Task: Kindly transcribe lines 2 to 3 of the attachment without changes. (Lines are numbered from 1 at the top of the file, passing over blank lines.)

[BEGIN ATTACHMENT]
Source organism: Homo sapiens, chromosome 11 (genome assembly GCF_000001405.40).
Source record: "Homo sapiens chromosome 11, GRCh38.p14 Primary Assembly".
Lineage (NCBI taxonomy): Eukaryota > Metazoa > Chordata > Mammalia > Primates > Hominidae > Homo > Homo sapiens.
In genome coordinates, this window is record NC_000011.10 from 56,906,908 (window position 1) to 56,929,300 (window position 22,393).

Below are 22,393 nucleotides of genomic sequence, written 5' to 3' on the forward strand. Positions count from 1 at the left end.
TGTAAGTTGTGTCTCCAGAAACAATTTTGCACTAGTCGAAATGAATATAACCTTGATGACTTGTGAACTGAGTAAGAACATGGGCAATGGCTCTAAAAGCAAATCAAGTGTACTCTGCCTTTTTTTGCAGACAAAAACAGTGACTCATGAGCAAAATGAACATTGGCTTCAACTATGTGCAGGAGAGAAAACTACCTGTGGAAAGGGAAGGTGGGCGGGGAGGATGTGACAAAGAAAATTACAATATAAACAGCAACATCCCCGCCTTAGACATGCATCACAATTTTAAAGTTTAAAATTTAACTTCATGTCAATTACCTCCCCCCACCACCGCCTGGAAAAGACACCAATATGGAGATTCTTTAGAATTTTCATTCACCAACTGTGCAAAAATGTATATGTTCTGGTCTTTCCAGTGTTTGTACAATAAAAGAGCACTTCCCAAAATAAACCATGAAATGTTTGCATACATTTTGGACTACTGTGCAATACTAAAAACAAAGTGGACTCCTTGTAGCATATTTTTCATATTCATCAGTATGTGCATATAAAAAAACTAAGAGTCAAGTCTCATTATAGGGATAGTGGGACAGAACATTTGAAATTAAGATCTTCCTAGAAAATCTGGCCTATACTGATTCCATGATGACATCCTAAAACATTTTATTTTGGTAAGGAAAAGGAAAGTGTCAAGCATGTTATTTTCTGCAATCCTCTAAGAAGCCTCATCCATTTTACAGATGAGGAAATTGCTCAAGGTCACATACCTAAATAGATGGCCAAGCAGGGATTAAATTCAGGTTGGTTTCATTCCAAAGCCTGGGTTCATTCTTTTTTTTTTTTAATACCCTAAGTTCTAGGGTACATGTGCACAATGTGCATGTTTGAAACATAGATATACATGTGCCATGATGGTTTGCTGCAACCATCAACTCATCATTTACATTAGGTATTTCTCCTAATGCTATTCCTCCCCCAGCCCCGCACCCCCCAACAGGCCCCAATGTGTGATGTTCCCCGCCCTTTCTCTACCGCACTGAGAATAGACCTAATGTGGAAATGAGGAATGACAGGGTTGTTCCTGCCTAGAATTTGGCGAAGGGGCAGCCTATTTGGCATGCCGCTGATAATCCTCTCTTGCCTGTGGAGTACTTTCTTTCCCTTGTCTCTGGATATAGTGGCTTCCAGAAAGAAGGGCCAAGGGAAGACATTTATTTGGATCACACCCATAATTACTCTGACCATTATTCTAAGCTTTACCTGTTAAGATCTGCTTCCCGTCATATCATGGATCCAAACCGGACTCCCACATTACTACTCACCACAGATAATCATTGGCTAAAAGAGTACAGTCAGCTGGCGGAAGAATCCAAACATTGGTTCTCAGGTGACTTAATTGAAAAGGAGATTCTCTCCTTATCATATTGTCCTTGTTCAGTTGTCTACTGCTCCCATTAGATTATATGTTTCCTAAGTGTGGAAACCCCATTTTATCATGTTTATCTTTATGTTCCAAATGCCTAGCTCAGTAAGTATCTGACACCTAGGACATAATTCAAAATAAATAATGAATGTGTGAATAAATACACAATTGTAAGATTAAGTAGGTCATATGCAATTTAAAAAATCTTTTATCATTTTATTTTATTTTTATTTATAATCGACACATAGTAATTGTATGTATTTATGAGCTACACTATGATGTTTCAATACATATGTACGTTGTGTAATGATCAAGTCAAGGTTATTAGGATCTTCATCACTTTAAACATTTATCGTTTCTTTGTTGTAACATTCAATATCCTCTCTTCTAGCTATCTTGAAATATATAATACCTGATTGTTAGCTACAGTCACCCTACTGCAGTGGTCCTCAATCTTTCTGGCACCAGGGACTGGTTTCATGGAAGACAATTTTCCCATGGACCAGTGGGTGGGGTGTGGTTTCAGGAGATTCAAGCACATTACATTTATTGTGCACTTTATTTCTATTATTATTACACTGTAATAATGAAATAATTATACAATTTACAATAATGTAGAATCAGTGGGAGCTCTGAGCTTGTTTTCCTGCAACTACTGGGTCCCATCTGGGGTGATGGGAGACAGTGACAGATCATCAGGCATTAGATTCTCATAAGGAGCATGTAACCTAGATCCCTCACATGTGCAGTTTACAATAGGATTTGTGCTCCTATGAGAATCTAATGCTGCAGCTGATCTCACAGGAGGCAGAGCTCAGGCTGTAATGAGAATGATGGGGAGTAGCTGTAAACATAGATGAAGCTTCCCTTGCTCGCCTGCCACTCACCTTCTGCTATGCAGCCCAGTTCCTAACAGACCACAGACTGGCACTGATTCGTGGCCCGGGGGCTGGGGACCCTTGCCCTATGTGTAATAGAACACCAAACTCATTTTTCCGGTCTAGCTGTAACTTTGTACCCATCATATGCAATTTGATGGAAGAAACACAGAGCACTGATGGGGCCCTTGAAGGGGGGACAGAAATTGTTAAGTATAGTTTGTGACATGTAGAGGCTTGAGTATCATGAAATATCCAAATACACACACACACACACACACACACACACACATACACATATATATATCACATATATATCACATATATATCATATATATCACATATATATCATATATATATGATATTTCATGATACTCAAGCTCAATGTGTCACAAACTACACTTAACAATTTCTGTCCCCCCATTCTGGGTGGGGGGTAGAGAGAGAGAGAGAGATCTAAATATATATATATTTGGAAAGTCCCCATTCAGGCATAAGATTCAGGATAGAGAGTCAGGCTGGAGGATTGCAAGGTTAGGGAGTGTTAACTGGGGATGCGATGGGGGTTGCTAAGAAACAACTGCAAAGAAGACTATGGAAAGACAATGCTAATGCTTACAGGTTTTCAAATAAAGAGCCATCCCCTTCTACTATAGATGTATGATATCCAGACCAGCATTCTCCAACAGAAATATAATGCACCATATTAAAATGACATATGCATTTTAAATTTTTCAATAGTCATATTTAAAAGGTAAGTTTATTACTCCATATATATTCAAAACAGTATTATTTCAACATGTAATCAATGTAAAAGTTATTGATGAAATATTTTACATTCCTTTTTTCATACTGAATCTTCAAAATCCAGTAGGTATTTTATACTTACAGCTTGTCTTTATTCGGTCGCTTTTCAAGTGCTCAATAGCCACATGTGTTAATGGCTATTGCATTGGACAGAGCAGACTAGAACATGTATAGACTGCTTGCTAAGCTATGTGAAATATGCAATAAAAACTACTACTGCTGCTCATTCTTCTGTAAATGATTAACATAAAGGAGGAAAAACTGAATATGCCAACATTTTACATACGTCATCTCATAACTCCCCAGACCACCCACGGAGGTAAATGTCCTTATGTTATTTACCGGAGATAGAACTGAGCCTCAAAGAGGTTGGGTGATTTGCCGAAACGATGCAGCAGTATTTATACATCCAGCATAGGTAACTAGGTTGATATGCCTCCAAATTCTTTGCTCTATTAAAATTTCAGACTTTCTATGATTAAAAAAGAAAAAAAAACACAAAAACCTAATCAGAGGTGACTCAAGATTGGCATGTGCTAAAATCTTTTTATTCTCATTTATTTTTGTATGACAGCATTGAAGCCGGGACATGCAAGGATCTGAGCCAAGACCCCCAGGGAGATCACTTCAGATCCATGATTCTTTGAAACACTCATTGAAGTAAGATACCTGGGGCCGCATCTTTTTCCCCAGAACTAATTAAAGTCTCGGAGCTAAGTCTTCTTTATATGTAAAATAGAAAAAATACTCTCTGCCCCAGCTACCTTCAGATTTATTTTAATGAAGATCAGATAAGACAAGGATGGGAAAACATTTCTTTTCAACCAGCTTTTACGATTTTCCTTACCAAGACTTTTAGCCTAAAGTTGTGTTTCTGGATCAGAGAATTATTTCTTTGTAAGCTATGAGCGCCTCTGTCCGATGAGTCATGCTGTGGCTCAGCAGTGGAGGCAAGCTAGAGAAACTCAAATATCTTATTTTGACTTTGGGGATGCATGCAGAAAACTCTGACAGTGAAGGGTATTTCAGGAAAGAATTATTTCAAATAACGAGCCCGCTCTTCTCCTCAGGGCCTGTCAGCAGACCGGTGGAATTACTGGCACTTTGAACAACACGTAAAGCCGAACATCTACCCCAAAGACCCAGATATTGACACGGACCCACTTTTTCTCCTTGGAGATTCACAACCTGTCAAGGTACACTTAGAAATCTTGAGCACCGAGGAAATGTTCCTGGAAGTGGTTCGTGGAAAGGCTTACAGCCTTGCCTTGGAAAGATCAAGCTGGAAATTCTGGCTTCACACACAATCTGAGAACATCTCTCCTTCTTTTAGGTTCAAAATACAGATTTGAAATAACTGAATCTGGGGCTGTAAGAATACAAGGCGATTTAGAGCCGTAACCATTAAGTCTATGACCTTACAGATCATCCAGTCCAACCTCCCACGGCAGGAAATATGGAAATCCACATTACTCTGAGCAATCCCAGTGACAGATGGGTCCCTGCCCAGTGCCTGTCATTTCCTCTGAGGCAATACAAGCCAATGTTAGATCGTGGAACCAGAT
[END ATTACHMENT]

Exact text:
Source record: "Homo sapiens chromosome 11, GRCh38.p14 Primary Assembly".
Lineage (NCBI taxonomy): Eukaryota > Metazoa > Chordata > Mammalia > Primates > Hominidae > Homo > Homo sapiens.